The Kongo creations assembled in this gallery represent most of the surviving pre-eighteenth-century material culture from this tradition. Created with labor and ingenuity, they were prestige items made for the local elite. Universally admired for their artistry and exoticism, Kongo artifacts were acquired by princes, men of science, and successful merchants across Europe as early as the sixteenth century. A significant number appear in the inventories of the most celebrated Kunstkammern ("cabinets of curiosities") of marvels gathered from across the world. Early Kongo artifacts were also integral to collections assembled to further the inquiry of European humanists. In such collections, they became part of a cosmopolitan mix of artifacts; with little interest in their original context, however, their Kongo origins were soon forgotten.
Comprising fewer than a dozen carved ivory oliphants and about sixty prestige cloths woven from raffia-palm fiber, these luxury arts were intended for display rather than use. They are embellished with distinctive decoration that is entirely abstract. The primary visual motif that Kongo artists endlessly transformed is a knot in which the ends of interlaced strands circle and join to create a contained form. Evidence of the longstanding use of this design is found in locally excavated seventh-century ceramics. Although Kongo artists of this period were also responsible for religious artifacts, no collected examples are known. Instead, recognition of the spiritual potency of such devotional works made them periodic targets of iconoclastic campaigns of destruction by Kongo and European officials of the Catholic Church—especially during the eighteenth century, when Capuchin missionaries sought to align the Kongo Church with Counter Reformation theology.
By the nineteenth century, many Kunstkammern were reclassified, often based on geographic criteria. Non-European items lost their prestigious associations and were relegated to newly established "ethnographic" institutions across Europe, where their original significance was further obscured. Works that initially had been fully assimilated with their Western corollaries as high points of human achievement were subsequently reduced to anthropological specimens.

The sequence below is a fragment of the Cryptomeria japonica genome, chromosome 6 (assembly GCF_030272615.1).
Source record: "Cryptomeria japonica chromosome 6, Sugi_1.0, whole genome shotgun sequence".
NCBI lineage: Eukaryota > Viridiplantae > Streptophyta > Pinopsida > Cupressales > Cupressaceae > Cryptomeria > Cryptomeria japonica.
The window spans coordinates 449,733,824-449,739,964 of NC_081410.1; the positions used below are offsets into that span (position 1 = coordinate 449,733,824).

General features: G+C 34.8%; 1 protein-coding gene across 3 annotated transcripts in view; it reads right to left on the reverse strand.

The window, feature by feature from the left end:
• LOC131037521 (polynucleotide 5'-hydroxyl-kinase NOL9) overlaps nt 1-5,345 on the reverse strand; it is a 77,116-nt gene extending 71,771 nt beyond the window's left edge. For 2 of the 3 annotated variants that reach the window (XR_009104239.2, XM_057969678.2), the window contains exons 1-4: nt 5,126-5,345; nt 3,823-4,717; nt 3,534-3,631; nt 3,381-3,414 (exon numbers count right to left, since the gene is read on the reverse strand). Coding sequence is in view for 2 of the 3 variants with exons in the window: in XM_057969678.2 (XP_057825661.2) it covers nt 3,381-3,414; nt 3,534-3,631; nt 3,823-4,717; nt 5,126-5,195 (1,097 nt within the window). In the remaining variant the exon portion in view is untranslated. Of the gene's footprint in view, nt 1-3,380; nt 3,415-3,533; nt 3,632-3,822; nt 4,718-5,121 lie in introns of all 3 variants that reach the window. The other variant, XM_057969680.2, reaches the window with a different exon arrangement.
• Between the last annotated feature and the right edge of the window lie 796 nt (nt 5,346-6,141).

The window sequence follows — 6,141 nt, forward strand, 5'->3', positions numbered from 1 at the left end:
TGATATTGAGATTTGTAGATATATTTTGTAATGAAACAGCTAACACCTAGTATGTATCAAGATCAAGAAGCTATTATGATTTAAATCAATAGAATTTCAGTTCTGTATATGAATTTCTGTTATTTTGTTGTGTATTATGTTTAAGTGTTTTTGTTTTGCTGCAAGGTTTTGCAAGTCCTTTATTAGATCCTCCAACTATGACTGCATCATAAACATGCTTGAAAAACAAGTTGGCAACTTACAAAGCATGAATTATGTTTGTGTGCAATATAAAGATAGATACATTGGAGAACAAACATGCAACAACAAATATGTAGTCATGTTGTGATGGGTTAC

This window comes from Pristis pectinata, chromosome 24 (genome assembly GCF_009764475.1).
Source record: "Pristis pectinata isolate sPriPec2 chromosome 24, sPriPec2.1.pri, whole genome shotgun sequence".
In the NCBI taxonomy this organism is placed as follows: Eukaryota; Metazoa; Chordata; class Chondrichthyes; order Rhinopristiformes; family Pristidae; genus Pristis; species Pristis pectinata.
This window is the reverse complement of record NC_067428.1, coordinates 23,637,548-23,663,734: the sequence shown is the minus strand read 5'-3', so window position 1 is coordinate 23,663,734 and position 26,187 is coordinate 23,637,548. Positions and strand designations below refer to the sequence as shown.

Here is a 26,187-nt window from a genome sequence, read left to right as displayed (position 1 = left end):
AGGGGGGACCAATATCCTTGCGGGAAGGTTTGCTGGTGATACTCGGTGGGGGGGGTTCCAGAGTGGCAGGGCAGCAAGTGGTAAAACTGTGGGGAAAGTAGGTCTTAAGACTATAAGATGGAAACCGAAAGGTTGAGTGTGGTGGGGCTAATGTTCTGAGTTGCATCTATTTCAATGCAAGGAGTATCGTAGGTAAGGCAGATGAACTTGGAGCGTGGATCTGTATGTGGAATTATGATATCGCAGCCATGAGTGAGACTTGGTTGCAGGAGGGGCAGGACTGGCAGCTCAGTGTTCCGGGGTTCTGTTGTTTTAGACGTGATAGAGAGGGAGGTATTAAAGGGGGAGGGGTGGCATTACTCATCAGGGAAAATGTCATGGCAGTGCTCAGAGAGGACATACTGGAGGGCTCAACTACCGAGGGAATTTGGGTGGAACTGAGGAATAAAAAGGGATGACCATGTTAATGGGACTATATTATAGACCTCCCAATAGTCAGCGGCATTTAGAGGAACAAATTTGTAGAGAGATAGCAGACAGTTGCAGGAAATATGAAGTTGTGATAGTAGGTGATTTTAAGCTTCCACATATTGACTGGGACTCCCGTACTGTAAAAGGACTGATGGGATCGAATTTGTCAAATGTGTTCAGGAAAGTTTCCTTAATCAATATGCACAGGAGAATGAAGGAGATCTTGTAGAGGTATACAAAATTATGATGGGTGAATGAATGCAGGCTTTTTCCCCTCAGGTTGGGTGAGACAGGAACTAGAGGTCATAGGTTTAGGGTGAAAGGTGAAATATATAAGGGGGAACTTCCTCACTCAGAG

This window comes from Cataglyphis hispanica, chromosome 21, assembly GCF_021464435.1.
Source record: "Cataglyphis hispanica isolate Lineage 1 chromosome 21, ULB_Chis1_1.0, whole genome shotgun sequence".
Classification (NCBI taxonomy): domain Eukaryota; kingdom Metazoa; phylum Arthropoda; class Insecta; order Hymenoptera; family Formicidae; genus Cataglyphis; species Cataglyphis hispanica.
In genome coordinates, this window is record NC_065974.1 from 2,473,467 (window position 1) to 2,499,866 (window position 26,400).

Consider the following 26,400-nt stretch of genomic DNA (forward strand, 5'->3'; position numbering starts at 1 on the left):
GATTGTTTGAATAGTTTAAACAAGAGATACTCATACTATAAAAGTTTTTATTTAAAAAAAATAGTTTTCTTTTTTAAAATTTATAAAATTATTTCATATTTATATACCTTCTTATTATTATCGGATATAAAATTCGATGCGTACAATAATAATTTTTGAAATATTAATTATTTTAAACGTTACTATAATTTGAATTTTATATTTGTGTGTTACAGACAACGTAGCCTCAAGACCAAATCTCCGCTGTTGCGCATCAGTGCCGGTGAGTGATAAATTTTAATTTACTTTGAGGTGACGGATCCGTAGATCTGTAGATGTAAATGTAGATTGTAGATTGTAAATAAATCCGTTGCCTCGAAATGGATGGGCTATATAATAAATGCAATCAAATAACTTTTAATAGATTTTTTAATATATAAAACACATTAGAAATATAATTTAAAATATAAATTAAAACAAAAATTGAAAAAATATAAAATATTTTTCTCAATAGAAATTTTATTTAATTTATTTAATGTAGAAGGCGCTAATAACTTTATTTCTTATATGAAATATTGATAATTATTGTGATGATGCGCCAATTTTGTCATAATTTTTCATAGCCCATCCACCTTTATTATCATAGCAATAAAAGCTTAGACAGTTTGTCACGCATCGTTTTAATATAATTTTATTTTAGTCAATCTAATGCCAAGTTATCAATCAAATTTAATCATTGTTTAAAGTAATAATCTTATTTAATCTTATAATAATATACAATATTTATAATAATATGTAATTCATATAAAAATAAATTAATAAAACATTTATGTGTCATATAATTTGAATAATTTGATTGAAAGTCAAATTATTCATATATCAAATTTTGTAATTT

The Portuguese sea captain and explorer Duarte Pacheco Pereira (ca. 1460–1533) declared Kongo luxury cloths "so beautiful that those made in Italy do not surpass them in workmanship." The earliest diplomatic exchanges between the capital cities of Mbanza Kongo and Lisbon include such textiles among the gifts sent from the Manikongo João I (r. 1470–1509) to King João II of Portugal (r. 1481–95). The Kingdom of Loango was especially renowned for its textile production. The finest cloths—an indicator of wealth and power—were owned by only the upper echelon at court and were displayed or stored as treasured possessions. A single small-scale rectangular unit of such cloth, featuring a rich surface of alternating textures and tonalities, required fifteen to sixteen days of sustained effort by a master weaver.
Kongo fiber artists embellished textiles using a distinctive technical approach. While the panel was on the loom, the weaver added geometric patterns to the fabric ground through the transverse (weft) fibers. Once the panel was removed from the loom, the artist introduced an additional layer of design and texture by hand-cutting and rubbing the raised weft fibers. While no two panels are alike, the works assembled here reveal two favored compositional approaches: an overall field of interlaced bands suggesting a network extending in every direction, and rows and columns of rectangular units framing an individual knot motif. Although some panels appear to be finished works, a few larger textiles are composed of nine or more units stitched together. Cushion covers in the form of square or rectangular woven raffia panels with decorative pom-poms and tassels along the sides and at the corners likely reflect the influence of European decorative arts.
Kongo embrace of novel design is evident in early, innovative adaptations of local idioms. At the same time, European trading partners recognized the local Kongo appetite for creative varieties of imported textiles. The premium placed on cloth as a sign of cosmopolitan prestige led to the increasing consumption of textiles from abroad and the demise of indigenous weaving traditions.